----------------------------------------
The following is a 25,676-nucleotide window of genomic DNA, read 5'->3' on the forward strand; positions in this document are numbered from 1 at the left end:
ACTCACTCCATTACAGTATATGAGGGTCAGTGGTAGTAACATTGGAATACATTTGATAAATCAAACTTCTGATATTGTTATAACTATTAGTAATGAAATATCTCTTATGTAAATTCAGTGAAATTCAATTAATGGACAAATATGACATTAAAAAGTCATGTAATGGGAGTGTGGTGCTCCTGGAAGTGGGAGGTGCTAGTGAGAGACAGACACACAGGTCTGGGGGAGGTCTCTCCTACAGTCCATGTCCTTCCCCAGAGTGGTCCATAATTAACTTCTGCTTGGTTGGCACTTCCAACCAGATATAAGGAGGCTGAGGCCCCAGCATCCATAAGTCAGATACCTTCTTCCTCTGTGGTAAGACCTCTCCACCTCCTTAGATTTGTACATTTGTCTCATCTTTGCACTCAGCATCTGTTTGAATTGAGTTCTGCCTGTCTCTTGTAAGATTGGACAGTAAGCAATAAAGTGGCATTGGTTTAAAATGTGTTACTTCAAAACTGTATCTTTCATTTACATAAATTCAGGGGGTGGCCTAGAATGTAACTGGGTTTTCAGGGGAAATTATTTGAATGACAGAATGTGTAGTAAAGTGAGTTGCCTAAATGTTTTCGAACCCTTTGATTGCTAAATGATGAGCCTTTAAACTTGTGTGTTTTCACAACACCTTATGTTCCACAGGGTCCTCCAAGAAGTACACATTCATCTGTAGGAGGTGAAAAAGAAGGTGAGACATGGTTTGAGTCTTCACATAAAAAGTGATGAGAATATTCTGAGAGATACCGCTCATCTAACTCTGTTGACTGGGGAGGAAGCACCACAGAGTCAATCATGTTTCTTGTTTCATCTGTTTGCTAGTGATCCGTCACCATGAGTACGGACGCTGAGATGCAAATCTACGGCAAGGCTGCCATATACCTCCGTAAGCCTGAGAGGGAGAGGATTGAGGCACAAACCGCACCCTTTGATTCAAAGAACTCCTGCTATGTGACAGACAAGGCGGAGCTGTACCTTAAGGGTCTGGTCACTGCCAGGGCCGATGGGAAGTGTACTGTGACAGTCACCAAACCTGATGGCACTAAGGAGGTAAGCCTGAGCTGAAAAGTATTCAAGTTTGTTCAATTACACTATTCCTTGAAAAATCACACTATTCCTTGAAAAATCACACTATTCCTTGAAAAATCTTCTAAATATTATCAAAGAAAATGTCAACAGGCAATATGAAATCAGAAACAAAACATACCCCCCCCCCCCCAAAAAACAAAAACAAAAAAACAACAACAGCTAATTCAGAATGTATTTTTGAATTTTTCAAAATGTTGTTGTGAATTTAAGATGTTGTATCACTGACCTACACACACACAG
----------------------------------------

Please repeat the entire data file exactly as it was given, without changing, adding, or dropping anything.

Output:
The following is a 25,676-nucleotide window of genomic DNA, read 5'->3' on the forward strand; positions in this document are numbered from 1 at the left end:
ACTCACTCCATTACAGTATATGAGGGTCAGTGGTAGTAACATTGGAATACATTTGATAAATCAAACTTCTGATATTGTTATAACTATTAGTAATGAAATATCTCTTATGTAAATTCAGTGAAATTCAATTAATGGACAAATATGACATTAAAAAGTCATGTAATGGGAGTGTGGTGCTCCTGGAAGTGGGAGGTGCTAGTGAGAGACAGACACACAGGTCTGGGGGAGGTCTCTCCTACAGTCCATGTCCTTCCCCAGAGTGGTCCATAATTAACTTCTGCTTGGTTGGCACTTCCAACCAGATATAAGGAGGCTGAGGCCCCAGCATCCATAAGTCAGATACCTTCTTCCTCTGTGGTAAGACCTCTCCACCTCCTTAGATTTGTACATTTGTCTCATCTTTGCACTCAGCATCTGTTTGAATTGAGTTCTGCCTGTCTCTTGTAAGATTGGACAGTAAGCAATAAAGTGGCATTGGTTTAAAATGTGTTACTTCAAAACTGTATCTTTCATTTACATAAATTCAGGGGGTGGCCTAGAATGTAACTGGGTTTTCAGGGGAAATTATTTGAATGACAGAATGTGTAGTAAAGTGAGTTGCCTAAATGTTTTCGAACCCTTTGATTGCTAAATGATGAGCCTTTAAACTTGTGTGTTTTCACAACACCTTATGTTCCACAGGGTCCTCCAAGAAGTACACATTCATCTGTAGGAGGTGAAAAAGAAGGTGAGACATGGTTTGAGTCTTCACATAAAAAGTGATGAGAATATTCTGAGAGATACCGCTCATCTAACTCTGTTGACTGGGGAGGAAGCACCACAGAGTCAATCATGTTTCTTGTTTCATCTGTTTGCTAGTGATCCGTCACCATGAGTACGGACGCTGAGATGCAAATCTACGGCAAGGCTGCCATATACCTCCGTAAGCCTGAGAGGGAGAGGATTGAGGCACAAACCGCACCCTTTGATTCAAAGAACTCCTGCTATGTGACAGACAAGGCGGAGCTGTACCTTAAGGGTCTGGTCACTGCCAGGGCCGATGGGAAGTGTACTGTGACAGTCACCAAACCTGATGGCACTAAGGAGGTAAGCCTGAGCTGAAAAGTATTCAAGTTTGTTCAATTACACTATTCCTTGAAAAATCACACTATTCCTTGAAAAATCACACTATTCCTTGAAAAATCTTCTAAATATTATCAAAGAAAATGTCAACAGGCAATATGAAATCAGAAACAAAACATACCCCCCCCCCCCCAAAAAACAAAAACAAAAAAACAACAACAGCTAATTCAGAATGTATTTTTGAATTTTTCAAAATGTTGTTGTGAATTTAAGATGTTGTATCACTGACCTACACACACACAG